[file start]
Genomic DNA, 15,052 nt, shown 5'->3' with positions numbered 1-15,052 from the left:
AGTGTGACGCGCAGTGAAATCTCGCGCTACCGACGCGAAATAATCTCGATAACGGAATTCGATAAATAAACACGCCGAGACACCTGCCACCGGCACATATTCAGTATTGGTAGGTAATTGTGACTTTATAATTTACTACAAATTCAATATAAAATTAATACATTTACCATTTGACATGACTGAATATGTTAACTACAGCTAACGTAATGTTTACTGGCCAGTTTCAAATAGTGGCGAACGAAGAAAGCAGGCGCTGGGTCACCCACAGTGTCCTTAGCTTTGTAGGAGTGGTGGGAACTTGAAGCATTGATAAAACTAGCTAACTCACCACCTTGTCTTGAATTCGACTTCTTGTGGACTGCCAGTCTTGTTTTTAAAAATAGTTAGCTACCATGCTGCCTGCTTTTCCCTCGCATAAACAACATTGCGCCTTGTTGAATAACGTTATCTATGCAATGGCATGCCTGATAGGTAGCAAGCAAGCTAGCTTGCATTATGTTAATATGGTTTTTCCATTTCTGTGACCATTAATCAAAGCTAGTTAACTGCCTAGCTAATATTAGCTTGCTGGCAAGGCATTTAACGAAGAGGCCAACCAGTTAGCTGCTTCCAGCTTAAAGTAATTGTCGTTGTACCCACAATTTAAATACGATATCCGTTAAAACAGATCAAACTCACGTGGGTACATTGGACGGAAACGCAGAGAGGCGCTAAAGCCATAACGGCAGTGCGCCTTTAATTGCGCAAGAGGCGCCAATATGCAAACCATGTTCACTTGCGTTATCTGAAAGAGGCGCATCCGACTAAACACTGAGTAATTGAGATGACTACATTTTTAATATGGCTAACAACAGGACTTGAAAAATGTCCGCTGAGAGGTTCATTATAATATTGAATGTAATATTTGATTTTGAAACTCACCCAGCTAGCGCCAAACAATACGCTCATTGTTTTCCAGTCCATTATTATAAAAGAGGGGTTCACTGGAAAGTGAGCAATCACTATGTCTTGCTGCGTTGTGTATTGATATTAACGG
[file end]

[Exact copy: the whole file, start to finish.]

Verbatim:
Genomic DNA, 15,052 nt, shown 5'->3' with positions numbered 1-15,052 from the left:
AGTGTGACGCGCAGTGAAATCTCGCGCTACCGACGCGAAATAATCTCGATAACGGAATTCGATAAATAAACACGCCGAGACACCTGCCACCGGCACATATTCAGTATTGGTAGGTAATTGTGACTTTATAATTTACTACAAATTCAATATAAAATTAATACATTTACCATTTGACATGACTGAATATGTTAACTACAGCTAACGTAATGTTTACTGGCCAGTTTCAAATAGTGGCGAACGAAGAAAGCAGGCGCTGGGTCACCCACAGTGTCCTTAGCTTTGTAGGAGTGGTGGGAACTTGAAGCATTGATAAAACTAGCTAACTCACCACCTTGTCTTGAATTCGACTTCTTGTGGACTGCCAGTCTTGTTTTTAAAAATAGTTAGCTACCATGCTGCCTGCTTTTCCCTCGCATAAACAACATTGCGCCTTGTTGAATAACGTTATCTATGCAATGGCATGCCTGATAGGTAGCAAGCAAGCTAGCTTGCATTATGTTAATATGGTTTTTCCATTTCTGTGACCATTAATCAAAGCTAGTTAACTGCCTAGCTAATATTAGCTTGCTGGCAAGGCATTTAACGAAGAGGCCAACCAGTTAGCTGCTTCCAGCTTAAAGTAATTGTCGTTGTACCCACAATTTAAATACGATATCCGTTAAAACAGATCAAACTCACGTGGGTACATTGGACGGAAACGCAGAGAGGCGCTAAAGCCATAACGGCAGTGCGCCTTTAATTGCGCAAGAGGCGCCAATATGCAAACCATGTTCACTTGCGTTATCTGAAAGAGGCGCATCCGACTAAACACTGAGTAATTGAGATGACTACATTTTTAATATGGCTAACAACAGGACTTGAAAAATGTCCGCTGAGAGGTTCATTATAATATTGAATGTAATATTTGATTTTGAAACTCACCCAGCTAGCGCCAAACAATACGCTCATTGTTTTCCAGTCCATTATTATAAAAGAGGGGTTCACTGGAAAGTGAGCAATCACTATGTCTTGCTGCGTTGTGTATTGATATTAACGG